City - County Gov.Leslee Kulba

The water system – it’s haunted!

By Leslle Kulba-

Asheville City Council voted unanimously to hold a binding referendum on the question: Shall the City of Asheville undertake the sale of its water treatment system? Whereas General Statute 160A-321 authorizes the city to hold a referendum, the purpose of council’s action is not evident. The municipality has no power to trump the state legislature. Its decisions can only govern its own options. City Attorney Bob Oast described the referendum as having authorizing power only. That is, if the majority votes “yes,” then the city would have the citizens’ blessing to sell the system, but it wouldn’t have to. If the majority votes “no,” then the city would not be able to sell the system. Read more…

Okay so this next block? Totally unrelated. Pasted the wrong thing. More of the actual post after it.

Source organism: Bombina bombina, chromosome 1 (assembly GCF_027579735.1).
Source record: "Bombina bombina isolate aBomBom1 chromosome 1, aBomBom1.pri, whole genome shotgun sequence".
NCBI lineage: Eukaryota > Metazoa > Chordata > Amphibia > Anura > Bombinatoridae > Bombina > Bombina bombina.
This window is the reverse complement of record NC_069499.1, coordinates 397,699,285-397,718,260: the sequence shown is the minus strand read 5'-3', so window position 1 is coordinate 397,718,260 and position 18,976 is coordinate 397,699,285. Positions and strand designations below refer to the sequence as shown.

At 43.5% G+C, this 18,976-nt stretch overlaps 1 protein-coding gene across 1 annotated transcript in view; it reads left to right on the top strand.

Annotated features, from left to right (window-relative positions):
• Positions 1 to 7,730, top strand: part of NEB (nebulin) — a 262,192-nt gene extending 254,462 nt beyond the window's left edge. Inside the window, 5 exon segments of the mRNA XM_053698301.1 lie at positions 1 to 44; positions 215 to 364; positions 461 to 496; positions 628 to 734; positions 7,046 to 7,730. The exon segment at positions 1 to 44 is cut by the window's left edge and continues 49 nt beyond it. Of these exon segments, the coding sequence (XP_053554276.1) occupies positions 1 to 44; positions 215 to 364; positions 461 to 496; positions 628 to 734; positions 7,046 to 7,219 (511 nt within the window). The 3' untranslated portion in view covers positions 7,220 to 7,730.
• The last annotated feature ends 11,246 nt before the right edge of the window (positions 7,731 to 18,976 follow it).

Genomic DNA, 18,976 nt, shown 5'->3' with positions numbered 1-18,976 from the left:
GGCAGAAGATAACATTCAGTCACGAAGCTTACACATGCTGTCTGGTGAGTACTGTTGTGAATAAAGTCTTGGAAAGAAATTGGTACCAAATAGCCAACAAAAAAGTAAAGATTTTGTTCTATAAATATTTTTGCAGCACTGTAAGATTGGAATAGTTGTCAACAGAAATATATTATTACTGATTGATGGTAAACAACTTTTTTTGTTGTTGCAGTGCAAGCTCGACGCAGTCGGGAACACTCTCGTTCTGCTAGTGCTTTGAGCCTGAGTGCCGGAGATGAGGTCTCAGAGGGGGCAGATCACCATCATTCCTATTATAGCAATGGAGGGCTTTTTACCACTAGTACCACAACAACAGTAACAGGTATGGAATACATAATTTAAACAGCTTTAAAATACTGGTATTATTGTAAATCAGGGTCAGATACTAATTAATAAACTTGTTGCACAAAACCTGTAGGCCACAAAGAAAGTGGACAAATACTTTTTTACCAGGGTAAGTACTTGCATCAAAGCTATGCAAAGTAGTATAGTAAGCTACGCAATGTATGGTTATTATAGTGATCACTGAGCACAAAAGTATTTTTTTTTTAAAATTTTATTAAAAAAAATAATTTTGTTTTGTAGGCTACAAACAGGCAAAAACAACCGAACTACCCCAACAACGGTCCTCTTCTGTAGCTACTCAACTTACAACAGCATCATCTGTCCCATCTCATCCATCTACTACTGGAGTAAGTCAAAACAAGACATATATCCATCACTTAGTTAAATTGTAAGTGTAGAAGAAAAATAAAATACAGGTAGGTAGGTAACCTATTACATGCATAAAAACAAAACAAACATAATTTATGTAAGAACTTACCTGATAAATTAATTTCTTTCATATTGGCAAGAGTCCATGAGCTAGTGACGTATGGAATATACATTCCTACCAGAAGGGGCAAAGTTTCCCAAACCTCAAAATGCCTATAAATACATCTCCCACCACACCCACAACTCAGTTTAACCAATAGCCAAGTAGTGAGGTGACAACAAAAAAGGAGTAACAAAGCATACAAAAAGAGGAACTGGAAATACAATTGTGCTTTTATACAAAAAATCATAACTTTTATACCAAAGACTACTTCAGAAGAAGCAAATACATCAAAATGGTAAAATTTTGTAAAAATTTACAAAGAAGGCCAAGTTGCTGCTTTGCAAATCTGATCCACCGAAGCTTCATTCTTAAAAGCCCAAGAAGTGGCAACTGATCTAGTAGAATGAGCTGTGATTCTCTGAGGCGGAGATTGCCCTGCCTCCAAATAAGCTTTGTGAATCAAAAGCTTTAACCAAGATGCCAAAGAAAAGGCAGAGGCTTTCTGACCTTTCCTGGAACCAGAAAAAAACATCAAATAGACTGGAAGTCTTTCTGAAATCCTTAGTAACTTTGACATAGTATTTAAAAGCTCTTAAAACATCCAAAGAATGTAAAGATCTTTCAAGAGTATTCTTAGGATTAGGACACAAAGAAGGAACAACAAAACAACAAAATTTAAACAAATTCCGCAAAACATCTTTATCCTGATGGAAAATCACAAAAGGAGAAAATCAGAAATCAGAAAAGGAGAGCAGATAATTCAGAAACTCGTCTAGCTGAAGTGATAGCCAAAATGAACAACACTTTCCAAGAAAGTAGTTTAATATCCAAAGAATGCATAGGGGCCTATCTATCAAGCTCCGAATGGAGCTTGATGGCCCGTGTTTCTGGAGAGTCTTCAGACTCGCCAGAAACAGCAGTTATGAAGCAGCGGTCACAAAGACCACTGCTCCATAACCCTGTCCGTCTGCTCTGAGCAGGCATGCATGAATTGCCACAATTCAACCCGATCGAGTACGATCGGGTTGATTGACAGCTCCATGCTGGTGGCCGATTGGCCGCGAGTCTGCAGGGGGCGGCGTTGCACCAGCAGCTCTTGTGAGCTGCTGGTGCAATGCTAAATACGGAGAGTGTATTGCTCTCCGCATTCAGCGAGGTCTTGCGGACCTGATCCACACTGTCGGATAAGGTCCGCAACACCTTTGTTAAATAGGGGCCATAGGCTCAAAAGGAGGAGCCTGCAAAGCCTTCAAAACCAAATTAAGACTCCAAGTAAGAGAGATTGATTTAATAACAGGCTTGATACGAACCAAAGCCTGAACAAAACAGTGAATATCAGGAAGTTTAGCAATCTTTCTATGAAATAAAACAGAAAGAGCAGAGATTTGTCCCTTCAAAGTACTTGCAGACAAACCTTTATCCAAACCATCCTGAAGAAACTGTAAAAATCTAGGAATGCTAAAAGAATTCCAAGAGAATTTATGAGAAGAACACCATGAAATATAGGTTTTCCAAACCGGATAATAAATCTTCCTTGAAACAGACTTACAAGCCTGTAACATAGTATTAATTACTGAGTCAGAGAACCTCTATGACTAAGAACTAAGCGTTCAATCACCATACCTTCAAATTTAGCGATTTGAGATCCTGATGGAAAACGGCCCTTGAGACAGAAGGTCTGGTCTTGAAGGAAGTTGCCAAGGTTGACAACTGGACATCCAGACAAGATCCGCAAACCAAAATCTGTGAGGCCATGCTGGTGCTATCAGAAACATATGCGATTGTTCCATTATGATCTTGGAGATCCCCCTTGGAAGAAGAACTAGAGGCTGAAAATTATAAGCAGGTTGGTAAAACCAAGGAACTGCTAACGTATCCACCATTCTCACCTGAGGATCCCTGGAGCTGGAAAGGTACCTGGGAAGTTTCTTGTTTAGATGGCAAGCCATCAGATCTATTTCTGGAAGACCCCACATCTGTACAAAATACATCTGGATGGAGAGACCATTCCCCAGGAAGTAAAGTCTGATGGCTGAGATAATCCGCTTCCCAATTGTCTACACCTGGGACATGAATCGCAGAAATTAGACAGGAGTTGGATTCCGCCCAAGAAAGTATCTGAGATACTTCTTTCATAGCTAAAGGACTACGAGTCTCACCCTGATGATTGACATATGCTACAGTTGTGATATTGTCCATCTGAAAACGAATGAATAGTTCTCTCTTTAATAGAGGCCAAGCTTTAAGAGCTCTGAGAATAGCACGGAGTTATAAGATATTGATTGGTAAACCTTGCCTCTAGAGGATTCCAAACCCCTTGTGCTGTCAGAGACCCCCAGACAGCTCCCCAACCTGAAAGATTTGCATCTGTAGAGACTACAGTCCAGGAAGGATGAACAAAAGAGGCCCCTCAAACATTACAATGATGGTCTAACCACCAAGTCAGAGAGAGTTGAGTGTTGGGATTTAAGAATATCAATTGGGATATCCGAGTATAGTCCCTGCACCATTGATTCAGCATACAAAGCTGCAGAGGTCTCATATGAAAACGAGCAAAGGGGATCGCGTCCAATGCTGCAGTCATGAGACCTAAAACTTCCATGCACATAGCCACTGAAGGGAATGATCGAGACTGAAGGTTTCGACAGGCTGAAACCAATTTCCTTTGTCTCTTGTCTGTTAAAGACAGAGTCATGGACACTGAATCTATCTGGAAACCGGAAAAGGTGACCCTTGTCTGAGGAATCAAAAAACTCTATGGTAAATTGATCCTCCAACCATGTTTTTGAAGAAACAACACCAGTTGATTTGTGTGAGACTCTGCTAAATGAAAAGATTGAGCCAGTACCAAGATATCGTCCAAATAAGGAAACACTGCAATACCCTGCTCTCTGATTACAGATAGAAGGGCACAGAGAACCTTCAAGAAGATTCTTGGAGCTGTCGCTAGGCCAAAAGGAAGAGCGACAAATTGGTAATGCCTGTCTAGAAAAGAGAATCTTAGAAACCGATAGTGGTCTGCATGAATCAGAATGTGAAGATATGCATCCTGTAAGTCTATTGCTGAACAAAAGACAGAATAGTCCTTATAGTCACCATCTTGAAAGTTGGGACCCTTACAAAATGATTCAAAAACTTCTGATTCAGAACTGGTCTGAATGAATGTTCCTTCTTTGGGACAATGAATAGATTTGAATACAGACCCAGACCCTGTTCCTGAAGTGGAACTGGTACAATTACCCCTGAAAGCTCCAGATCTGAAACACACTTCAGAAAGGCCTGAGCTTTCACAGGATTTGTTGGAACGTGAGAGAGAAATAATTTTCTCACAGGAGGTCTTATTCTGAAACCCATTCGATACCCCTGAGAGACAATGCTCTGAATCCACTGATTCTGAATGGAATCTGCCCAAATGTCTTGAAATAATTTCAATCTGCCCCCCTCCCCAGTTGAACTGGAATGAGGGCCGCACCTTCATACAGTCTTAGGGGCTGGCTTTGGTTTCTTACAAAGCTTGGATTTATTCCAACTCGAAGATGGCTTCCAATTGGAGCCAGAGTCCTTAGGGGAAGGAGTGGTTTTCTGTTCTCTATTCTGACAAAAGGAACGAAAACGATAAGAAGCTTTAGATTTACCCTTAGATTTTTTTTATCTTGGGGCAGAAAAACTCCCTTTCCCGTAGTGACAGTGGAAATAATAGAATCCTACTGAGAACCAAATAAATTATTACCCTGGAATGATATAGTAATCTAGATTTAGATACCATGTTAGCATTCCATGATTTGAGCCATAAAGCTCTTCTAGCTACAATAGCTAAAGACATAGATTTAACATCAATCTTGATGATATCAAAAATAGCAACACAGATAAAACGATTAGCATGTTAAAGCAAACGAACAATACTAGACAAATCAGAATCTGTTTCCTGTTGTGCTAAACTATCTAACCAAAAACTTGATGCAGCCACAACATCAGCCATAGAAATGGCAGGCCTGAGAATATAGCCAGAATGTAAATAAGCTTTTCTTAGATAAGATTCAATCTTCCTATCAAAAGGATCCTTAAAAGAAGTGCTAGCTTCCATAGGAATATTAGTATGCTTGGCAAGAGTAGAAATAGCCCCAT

Mayor Terry Bellamy asked what would happen in the latter scenario should the General Assembly say the city cannot retain the system. Oast affirmed her suspicion that the referendum would in that case effectively prevent the city from collecting compensation for the surrender of its assets. Perhaps, then, the purpose of the referendum is to compel more citizens to get engaged in the political process. Once again, Barry Summers was the only citizen to show up for council’s discussion, and he did not comment when the opportunity was provided. Only citizens of Asheville will be able to vote. Council also considered whether or not they should cancel the special meeting they had intended to hold August 27. Only two of five members of the legislative delegation were going to be available. Council had first suggested the idea to confirm with Representative Tim Moffitt that they were living up to his connotations of “negotiating in good faith.” That language came from the legislature. Moffitt had initially introduced a bill to take the city’s water system outright. The bill was watered-down to only mandate a study of the appropriateness of such a seizure. The study committee, then, determined that the city could retain the water system so long as they “negotiated in good faith” with entities lining up to take over the system. Vice Mayor Esther Manheimer said Moffitt told her he could not attend due to a scheduling conflict, and she guessed he would be open to meeting another time. Cecil Bothwell, however, read Moffitt differently, as he had not even responded to the mayor’s inquiry into his availability for meeting. Either way, if Moffitt does not negotiate, he effectively prevents the city from doing so. An invitation sent out to other local leaders fell on deaf ears. Members of council speculated the recipients were afraid to meddle in the imbroglio. Adding to the city’s misfortune is the most recent piece of legislation, which would allow the legislature to require Asheville to forfeit the water system without any input from the governor. The last two city council meeting agendas have been shock-full of requests for approval for water system upgrades. Among other things, the city will be investing $2.7 million in a high-tech evaluation of approximately nineteen miles of the mainline pumping water from the reservoir to the city. Only one firm in the country has the capability to conduct the subterranean photography the city claims is necessary to determine the location and condition of pipe buried decades ago with no surveying records. In addition to the whirlwind of water projects, City Manager Gary Jackson let it slip, while giving out employee awards, that water system workers were highly prone to accident. By way of the consent agenda, council approved a budget amendment for its contract to assess the structural integrity of the North Fork Dam. According to the staff report, the contractor “discovered unexpected conditions regarding the stability of the dam that need to be addressed before continuing with the evaluation.” Rather than a deathbed repentance, the milieu was beginning to look like the episode of “The Brady Bunch,” when the kids haunted the house because they didn’t want Mike and Carol to sell it. Members of council took gracefully other recent anti-Asheville legislation that caused the city to forfeit its interests in the Asheville Regional Airport Authority. The taxpayers of Asheville had invested heavily through the years in laying tarmac, even when other regional governments thought it was a bad idea. Those assets were taken from the city and bestowed upon a regional authority. The same bill, HB 552, banned holders of elective office from serving on the airport board; exceptions being grandfathered-in for the duration of their terms. Complications arose when Manheimer resigned and was replaced by Bellamy as the city’s representative, and the bill was amended in such a way that the mayor felt it purposefully unseated her. Oast questioned the timing of the amendment and advised the mayor to attend the meeting even though she will not be seated at the table. Bellamy was incensed that, as the signatory for airport board transactions, she was allowed no more voice than the average citizen. She spoke as though sparks could fly at the meeting Friday.

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